I chatted with Viet who deals with exports and he filled me in on the beers as I sampled my way through them. (He nearly ended up in my 'People' section above but I didn't get a photo of him and we didn't chat too much as he was quite busy. Plus I felt his range deserved a separate piece!)

La Bella Lola is a Blonde with a nicely spiced cardamom flavour and a dry finish; Nicotto is a 'Japanese Style Beer' that I very much enjoyed, probably because of the subtle coconut and lemon meringue flavour that was coming from the use of Sorachi Ace; Piquenbauer is a wheat beer a dash of ginger cutting through the cloves, not my favourite style but good for hot climates I'd imagine; last was my favourite, La Niña Barbuda a brown ale with a taste of milk chocolate and liquorice, with a tiny hint of bitterness in the tale end. Brown ales have really become my favourite style at the moment...

Barcelona Beer Company are exporting to a good few countries in Europe and beyond, and I'm sure they'll make it down the road to Valencia!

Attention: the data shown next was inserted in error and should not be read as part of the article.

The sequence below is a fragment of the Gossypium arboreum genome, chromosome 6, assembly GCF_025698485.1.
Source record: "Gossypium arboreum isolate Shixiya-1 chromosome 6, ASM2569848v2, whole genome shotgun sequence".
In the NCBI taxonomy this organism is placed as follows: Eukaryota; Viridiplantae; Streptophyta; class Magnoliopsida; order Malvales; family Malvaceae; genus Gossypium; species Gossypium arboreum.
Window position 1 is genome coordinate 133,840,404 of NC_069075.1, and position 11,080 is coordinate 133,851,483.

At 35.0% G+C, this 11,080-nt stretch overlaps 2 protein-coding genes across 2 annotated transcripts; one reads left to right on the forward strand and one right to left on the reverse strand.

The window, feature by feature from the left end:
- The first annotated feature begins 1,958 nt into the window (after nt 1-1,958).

I must admit that my mind wasn't really on the food at the festival. Strangely for me my appetite seemed to have gone AWOL, but when the Brisket Klaxon™ went off in my head after looking at the sign over the Smokin' Bones stand I decided I'd better eat. It was perfect ... gorgeously smoky and tender served on a bun with just a little mayo-mustard. (I can never understand how people think they can give an honest review and rating for a beer after having a load of mustard and onions on a garlic sausage or red hot chilli chicken! By all means eat what you want, but don't pretend it doesn't mess up your palate for the rest of the day.)

I was luck to try some of the fantastic raclette with gherkins and baby spuds from The Ploughman's Daughter too, and vowed to go for some of my own later - then promptly forgot!

I can't comment too much on the rest of the food but I didn't hear many complaints, apart from maybe a few who thought the prices versus portions were a little steep...

Well what can I say that I haven't already? Not a lot...

For me Alltech's festival leads the way in how a festival should be run. They are the benchmark that others need to measure against ... and its not just about its size, location, entertainment, quality, organizational skills and the people, it's about that sense of inclusion that cocoons you while you're there.

And thats what Alltech brought to the party more than any other festival - a feeling of belonging...